Gunasena also explained that Made By Her is starting small so it can be given its best chance to become a completely viable platform, both practically and financially, within two years, and that for the first two years, Chrysalis and their partners will support the platform functioning as a subsidy of sorts to take the platform to the point where it can be governed by these small businesses themselves and used as an amplification tool to take their businesses to the next stage. “We’re starting small with 25 businesses Chrysalis is already working with, but the platform will be open to anyone who has the same vision that we’re trying to build with Made By Her – to connect, network, and advocate, both for women and the small and micro businesses led by women, managed by women, or who employ a majority of women in their operations.”
She added: “We’re really thrilled to be launching Made By Her. It has been in the works for some time now, and through our many years of work with micro and small enterprises across the country, we have really begun to understand the very nuanced challenges that women have in this sector like getting access to markets that are inclusive. We often hear of places where women engage in the marketplace with very good faith but along the way they get a very unfair deal, and this is one of the reasons we have set up Made By Her – to be a platform that is inclusive and offers a very fair deal to women.”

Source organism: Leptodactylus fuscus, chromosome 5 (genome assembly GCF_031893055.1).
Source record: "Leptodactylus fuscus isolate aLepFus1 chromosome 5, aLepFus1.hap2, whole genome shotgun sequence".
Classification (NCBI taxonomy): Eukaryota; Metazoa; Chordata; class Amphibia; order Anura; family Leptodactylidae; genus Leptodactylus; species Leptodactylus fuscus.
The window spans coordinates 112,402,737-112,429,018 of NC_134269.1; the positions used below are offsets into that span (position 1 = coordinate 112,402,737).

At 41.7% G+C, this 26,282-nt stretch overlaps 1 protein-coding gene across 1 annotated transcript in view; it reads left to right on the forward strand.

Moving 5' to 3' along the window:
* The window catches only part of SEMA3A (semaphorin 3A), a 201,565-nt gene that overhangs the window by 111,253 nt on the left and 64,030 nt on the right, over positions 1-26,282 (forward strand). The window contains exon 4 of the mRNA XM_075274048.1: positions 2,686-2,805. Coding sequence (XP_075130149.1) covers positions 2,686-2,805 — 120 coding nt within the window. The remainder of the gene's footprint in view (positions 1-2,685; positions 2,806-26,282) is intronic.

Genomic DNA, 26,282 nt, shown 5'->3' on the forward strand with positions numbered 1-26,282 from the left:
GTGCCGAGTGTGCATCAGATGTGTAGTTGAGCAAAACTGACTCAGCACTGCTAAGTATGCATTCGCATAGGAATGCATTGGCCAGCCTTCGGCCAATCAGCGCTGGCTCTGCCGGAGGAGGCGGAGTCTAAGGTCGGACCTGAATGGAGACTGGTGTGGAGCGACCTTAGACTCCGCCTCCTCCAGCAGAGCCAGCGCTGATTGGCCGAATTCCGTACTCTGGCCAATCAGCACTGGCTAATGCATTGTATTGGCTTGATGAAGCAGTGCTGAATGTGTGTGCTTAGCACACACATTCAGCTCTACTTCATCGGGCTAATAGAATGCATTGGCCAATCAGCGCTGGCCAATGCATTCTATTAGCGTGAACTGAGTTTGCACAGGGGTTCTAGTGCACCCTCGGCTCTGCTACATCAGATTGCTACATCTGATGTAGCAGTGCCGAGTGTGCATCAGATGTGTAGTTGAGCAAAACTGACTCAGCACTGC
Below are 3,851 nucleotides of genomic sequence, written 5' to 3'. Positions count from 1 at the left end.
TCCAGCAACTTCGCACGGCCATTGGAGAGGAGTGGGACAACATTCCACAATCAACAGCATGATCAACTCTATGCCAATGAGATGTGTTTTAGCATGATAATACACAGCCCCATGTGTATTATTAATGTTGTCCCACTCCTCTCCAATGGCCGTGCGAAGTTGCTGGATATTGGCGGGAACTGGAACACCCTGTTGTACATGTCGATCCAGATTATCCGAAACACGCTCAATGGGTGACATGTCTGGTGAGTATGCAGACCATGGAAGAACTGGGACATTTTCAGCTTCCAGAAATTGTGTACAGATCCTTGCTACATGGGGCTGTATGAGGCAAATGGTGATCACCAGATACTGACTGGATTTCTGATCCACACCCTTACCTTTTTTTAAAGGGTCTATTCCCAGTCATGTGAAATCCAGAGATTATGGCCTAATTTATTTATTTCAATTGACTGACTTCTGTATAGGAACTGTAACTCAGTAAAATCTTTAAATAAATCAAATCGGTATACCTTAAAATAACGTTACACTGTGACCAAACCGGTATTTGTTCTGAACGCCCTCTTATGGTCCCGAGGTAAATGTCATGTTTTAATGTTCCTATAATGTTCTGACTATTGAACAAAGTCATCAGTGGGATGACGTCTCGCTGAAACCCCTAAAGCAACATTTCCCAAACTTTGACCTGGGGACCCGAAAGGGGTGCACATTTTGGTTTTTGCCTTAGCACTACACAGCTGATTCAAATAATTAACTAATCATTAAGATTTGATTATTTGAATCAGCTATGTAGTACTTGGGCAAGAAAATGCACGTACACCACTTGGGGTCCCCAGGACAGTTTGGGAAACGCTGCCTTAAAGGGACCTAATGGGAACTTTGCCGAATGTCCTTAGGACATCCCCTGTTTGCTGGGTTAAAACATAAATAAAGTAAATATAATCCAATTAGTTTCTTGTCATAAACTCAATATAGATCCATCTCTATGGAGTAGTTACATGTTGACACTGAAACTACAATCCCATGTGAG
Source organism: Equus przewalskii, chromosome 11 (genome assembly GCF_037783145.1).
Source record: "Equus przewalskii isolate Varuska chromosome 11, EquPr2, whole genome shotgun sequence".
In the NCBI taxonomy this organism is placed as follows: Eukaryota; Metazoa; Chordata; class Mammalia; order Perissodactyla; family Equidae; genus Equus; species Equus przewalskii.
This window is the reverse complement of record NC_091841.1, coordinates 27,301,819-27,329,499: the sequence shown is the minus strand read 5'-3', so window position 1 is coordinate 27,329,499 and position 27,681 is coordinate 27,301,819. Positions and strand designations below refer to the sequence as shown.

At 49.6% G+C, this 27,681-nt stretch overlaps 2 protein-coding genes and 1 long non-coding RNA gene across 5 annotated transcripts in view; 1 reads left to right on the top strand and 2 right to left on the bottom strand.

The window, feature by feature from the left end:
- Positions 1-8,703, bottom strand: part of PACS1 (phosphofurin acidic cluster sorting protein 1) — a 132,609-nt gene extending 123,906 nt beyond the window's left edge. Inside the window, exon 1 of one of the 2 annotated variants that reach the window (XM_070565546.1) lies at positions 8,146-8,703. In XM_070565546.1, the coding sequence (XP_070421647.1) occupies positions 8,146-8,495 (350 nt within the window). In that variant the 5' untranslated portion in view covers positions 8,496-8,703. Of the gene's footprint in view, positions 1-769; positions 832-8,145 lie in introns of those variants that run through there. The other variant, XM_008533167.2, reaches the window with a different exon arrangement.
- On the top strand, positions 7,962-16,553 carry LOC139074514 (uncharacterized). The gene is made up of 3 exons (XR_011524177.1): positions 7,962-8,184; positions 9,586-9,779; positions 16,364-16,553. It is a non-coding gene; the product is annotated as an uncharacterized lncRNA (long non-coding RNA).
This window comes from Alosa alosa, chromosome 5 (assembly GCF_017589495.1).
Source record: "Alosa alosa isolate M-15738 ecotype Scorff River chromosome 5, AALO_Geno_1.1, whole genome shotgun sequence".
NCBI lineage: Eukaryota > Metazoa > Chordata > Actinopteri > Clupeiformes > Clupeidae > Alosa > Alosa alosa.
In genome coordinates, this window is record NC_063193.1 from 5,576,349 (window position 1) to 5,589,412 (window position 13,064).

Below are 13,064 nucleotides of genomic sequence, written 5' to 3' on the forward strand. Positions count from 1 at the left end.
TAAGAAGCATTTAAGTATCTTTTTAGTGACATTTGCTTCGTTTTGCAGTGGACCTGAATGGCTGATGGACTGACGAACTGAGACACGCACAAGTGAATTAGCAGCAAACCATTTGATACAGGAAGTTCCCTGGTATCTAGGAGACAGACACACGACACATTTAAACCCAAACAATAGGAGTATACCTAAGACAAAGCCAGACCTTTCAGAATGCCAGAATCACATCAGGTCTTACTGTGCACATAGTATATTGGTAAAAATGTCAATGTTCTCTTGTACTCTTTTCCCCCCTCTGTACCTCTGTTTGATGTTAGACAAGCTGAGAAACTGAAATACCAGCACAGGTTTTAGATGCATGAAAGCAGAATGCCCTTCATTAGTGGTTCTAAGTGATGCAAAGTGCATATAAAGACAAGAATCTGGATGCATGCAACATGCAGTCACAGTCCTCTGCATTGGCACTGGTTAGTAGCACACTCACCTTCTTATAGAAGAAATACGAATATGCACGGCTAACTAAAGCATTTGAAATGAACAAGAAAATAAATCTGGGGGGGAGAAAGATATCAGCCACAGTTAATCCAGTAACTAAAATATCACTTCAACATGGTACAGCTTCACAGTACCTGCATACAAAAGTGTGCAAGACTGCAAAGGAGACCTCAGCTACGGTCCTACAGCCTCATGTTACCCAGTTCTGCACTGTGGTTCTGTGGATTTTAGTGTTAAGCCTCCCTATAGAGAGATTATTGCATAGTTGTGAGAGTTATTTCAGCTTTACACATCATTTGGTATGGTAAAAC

Going beyond being just a website
Wijesinghe, who is the Business Lead of Made By Her, expanded on the bigger vision Chrysalis holds for Made By Her, noting: “The idea is to be able to train these women and give them input on different areas of their businesses like marketing and branding. The whole idea of the first phase is to get feedback. The stories of these businesses are going to be our key marketing tool, to show consumers that it’s more than just a nice brand and when they buy that product they’re helping not just the person behind the brand but a community. We will be reaching out to customers for constructive feedback. The first phase of Made By Her will be a journey together, helping the businesses on improving their products, their marketing, and their communication skills, and training them with the back-end processes of being part of the Made By Her platform (the platform is trilingual).”